In this course, we’ll discuss and study terrific Modern and contemporary poems, and contend with some poets’ essays that (seemingly) advocate for such poems. Breakthrough Modernist poems have helped establish our sense of the world; we now drift through a murky era named “the Post Modern.” This course will test poems against their poets’ claims, and against our own, developed readings of poems. We may briefly consider some Romantic poems, then study the titanic Moderns—Langston Hughes, Marianne Moore, TS Eliot, Ezra Pound, WC Williams, Robert Frost, Wallace Stevens, and others; then we’ll follow several of the outwardly spiraling clusters of significant poets since then. You need not be very experienced in reading poems; you may even find poems difficult, murky, or bewildering. I only ask, be ready to jump in! Text: Ramazani & Ellmann’s Norton Anthology of Modern & Contemporary Poetry (both volumes), and some short single books of poems. We’ll attend some of our Lannan poetry readings as well.
Native American Lit | ENGL-209
This course introduces students to a range of twentieth-century texts – poems, novel, memoirs, and scholarship – by canonical Native American writers such as Zitkala-Sâ, Linda Hogan, Louise Erdrich, D’Arcy McNickle, James Welch, and M. Scott Momaday. In their work, these writers grapple with the rich, complicated histories and traditions that have emerged from colonization, the contact between indigenous nations and the U.S. We will explore how these representative writers express individual and tribal identities, revise stereotypes and contest colonization. For example, we will analyze how these authors reframe stories of victimization as narratives of survivance and strength. While respecting the specific cultural context of each writer and the demands of the literary genre of each text, this course will identify shared thematic concerns and literary strategies. To help us better appreciate the cultural work these texts do, we will also read native scholarship and work by non-native scholars on historical and cultural issues relevant to the texts such as forced removal, Indian boarding school programs, and sovereignty. The course will end with an investigation of recent controversies over the representation and appropriation of indigenous images in popular media by performers such as Drew Barrymore and Gwen Stefani.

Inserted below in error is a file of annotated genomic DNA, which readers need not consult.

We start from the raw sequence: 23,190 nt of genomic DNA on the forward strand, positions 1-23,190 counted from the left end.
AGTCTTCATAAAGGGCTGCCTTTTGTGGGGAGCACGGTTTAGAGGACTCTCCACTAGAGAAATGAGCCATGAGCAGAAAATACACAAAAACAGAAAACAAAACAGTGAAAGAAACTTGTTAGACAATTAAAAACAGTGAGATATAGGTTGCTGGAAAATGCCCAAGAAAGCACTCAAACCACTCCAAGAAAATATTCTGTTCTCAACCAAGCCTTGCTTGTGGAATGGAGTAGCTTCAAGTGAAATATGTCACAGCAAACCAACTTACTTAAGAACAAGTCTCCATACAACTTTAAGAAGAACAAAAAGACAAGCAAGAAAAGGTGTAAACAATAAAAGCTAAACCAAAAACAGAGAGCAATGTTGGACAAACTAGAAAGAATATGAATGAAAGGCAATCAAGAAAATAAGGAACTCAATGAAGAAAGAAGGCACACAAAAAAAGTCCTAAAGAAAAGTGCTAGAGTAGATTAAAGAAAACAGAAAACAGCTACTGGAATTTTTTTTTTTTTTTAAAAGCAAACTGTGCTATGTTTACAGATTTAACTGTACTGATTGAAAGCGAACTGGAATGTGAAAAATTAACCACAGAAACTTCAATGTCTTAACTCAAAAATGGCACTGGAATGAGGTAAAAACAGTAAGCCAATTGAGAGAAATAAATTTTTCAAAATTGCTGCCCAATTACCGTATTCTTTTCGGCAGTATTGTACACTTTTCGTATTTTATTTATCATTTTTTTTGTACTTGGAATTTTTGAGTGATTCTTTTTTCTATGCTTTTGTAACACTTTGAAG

Intro to Creative Writing | ENGL-280